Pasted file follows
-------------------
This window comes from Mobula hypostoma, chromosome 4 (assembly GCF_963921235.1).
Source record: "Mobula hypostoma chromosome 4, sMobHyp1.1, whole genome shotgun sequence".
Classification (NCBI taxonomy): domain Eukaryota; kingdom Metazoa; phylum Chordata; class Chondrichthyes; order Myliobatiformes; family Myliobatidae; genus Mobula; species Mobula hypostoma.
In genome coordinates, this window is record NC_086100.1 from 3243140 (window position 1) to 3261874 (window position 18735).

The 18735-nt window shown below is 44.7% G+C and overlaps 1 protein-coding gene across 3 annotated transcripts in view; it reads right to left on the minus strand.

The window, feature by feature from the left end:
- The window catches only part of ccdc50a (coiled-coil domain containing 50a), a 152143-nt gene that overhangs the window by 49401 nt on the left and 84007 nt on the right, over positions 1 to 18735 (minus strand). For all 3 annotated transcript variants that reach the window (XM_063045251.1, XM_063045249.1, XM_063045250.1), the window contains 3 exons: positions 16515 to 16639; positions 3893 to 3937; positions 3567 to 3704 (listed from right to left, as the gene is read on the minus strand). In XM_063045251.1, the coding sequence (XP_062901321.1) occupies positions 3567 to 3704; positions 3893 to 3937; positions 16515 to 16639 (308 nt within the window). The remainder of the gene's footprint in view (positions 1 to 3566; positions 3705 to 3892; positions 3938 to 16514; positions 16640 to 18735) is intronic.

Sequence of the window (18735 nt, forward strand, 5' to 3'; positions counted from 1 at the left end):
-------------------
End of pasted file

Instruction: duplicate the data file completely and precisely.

This window comes from Mobula hypostoma, chromosome 4 (assembly GCF_963921235.1).
Source record: "Mobula hypostoma chromosome 4, sMobHyp1.1, whole genome shotgun sequence".
Classification (NCBI taxonomy): domain Eukaryota; kingdom Metazoa; phylum Chordata; class Chondrichthyes; order Myliobatiformes; family Myliobatidae; genus Mobula; species Mobula hypostoma.
In genome coordinates, this window is record NC_086100.1 from 3243140 (window position 1) to 3261874 (window position 18735).

The 18735-nt window shown below is 44.7% G+C and overlaps 1 protein-coding gene across 3 annotated transcripts in view; it reads right to left on the minus strand.

The window, feature by feature from the left end:
- The window catches only part of ccdc50a (coiled-coil domain containing 50a), a 152143-nt gene that overhangs the window by 49401 nt on the left and 84007 nt on the right, over positions 1 to 18735 (minus strand). For all 3 annotated transcript variants that reach the window (XM_063045251.1, XM_063045249.1, XM_063045250.1), the window contains 3 exons: positions 16515 to 16639; positions 3893 to 3937; positions 3567 to 3704 (listed from right to left, as the gene is read on the minus strand). In XM_063045251.1, the coding sequence (XP_062901321.1) occupies positions 3567 to 3704; positions 3893 to 3937; positions 16515 to 16639 (308 nt within the window). The remainder of the gene's footprint in view (positions 1 to 3566; positions 3705 to 3892; positions 3938 to 16514; positions 16640 to 18735) is intronic.

Sequence of the window (18735 nt, forward strand, 5' to 3'; positions counted from 1 at the left end):